In that moment, I learned for the first time that I couldn’t do everything when I wanted it to get done and that I probably couldn’t even keep everyone happy at the same time… even if that seemed incompatible with what a Mormon missionary was supposed to do.

Grad school has reminded me of my mission in a number of ways. It’s the first set of responsibilities and activities I’ve experienced since my mission where I’ve felt so strongly about wanting to do everything well and so overwhelmed by how much “everything” is. This is a feeling that ebbs and flows, but it’s always on my mind, and I’ve found myself recently going back to that day that I hung up on the Fulcrands and asking myself who I need to “hang up” on today.

Or, more precisely, what I need to “hang up” on. As much as it pains me to do it, I’ve been making a real effort over the past couple of months to treat my to-do list differently in two major ways:

First, I only add to my “Today” list what I actually, genuinely think I can get done that day. Things 2 has a wonderful “Next” section where I can keep everything I want to get to soon as well as a “Someday” section where I can stash things once I admit that I don’t have time for them in the immediate future. I’m trying to keep more things on these lists (checking back in on them regularly) so that I can spend my time focusing on what I can get done instead of stressing about what I want to.

Second, I take a few minutes to wipe my Today list at the end of the night. That doesn’t mean finishing everything (despite my efforts to keep my Today list manageable), but by rescheduling items for another day, moving them back to the “Next” list, or even banishing them to “Someday” (or, gasp, the Trash), I don’t leave anything left to do when I go to bed in the evening. This lets me feel like I’ve acknowledged everything on that list, I can go to bed with a clear conscience, and I will start the next day with a clean slate (except for everything I’ve scheduled to show up that morning, of course).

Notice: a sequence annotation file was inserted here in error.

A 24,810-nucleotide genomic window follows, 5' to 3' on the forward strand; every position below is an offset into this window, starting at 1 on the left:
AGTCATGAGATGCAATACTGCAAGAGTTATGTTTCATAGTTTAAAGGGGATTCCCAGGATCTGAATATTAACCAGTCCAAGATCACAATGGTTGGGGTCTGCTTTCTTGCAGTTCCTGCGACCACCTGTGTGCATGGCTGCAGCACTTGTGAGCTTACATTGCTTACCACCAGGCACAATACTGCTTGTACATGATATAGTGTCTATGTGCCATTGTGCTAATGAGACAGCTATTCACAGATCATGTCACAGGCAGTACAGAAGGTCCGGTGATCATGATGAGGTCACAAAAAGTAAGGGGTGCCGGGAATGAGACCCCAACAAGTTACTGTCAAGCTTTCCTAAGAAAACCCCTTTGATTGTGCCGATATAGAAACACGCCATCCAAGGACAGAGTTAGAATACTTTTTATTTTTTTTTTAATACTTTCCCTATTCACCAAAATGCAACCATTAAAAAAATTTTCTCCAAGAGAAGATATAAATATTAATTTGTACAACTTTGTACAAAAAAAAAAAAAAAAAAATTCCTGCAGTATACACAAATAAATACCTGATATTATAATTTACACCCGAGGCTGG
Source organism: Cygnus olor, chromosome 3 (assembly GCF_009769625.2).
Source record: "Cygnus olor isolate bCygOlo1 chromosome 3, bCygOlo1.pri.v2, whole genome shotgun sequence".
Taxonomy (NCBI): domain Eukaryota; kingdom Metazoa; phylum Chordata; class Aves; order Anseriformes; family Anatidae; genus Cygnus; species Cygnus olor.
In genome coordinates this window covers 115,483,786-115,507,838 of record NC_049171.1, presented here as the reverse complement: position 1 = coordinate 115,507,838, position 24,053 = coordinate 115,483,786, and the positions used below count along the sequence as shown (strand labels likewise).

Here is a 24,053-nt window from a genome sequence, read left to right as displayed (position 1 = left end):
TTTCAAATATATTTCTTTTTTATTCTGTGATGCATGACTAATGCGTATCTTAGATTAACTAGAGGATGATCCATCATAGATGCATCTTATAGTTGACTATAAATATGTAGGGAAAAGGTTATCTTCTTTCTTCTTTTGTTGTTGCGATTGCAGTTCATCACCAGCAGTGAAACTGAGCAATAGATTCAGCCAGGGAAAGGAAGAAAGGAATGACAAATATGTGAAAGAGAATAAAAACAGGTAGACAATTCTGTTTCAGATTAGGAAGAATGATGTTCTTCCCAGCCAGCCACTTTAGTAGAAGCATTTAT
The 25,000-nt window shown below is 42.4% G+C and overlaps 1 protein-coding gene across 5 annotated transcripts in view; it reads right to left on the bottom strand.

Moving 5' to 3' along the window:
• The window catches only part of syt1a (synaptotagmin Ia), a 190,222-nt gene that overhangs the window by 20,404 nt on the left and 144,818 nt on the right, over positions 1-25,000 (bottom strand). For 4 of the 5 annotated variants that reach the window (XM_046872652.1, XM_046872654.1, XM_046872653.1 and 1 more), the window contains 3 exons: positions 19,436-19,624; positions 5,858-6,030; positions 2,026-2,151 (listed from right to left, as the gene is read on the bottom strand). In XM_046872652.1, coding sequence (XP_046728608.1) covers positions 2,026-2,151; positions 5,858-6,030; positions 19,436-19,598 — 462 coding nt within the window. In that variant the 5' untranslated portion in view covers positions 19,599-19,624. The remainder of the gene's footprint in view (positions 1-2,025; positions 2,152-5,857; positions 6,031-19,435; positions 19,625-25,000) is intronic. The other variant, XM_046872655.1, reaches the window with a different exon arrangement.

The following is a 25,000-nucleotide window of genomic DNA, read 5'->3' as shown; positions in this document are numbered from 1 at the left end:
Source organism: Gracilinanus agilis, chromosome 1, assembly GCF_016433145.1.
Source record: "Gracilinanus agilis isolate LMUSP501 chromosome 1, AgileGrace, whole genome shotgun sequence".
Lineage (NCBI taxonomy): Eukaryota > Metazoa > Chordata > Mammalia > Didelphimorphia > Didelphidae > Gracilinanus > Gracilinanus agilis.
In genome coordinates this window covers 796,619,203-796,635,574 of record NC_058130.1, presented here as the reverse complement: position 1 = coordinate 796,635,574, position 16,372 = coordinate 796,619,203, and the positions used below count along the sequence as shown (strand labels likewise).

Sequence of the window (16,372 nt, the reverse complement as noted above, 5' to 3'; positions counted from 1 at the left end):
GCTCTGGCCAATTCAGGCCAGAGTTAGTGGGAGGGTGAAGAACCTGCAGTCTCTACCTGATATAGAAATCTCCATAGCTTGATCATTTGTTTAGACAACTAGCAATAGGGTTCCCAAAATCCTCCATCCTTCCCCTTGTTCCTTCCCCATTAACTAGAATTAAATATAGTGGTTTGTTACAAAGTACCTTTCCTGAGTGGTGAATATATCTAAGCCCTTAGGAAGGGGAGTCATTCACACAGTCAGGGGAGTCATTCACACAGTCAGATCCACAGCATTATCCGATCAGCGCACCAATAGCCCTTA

I’m still bad at actually doing these things, but when I do, I feel a lot more in control of my day and what I’m doing with it. I think it’s helped me develop some valuable skills and mindsets for pressing forward with grad school, and I hope it can be helpful to others as well!

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Hi there! My name is Spencer Greenhalgh, and I am a student in the Educational Psychology and Educational Technology doctoral program at Michigan State University. I came to Michigan State University with a strong belief in the importance of an education grounded in the humanities. As an undergraduate, I studied French and political science and worked as a teaching assistant in both fields. After graduation, I taught French, debate, and keyboarding in a Utah private school before coming to MSU, where I plan to study how technology can be used to help students connect the humanities with their lives. I have a particular interest in the use of games and simulations to promote ethical reasoning and explore moral dilemmas, but am eager to study any technology that can help students see the relevance of studying language, culture, history, and government.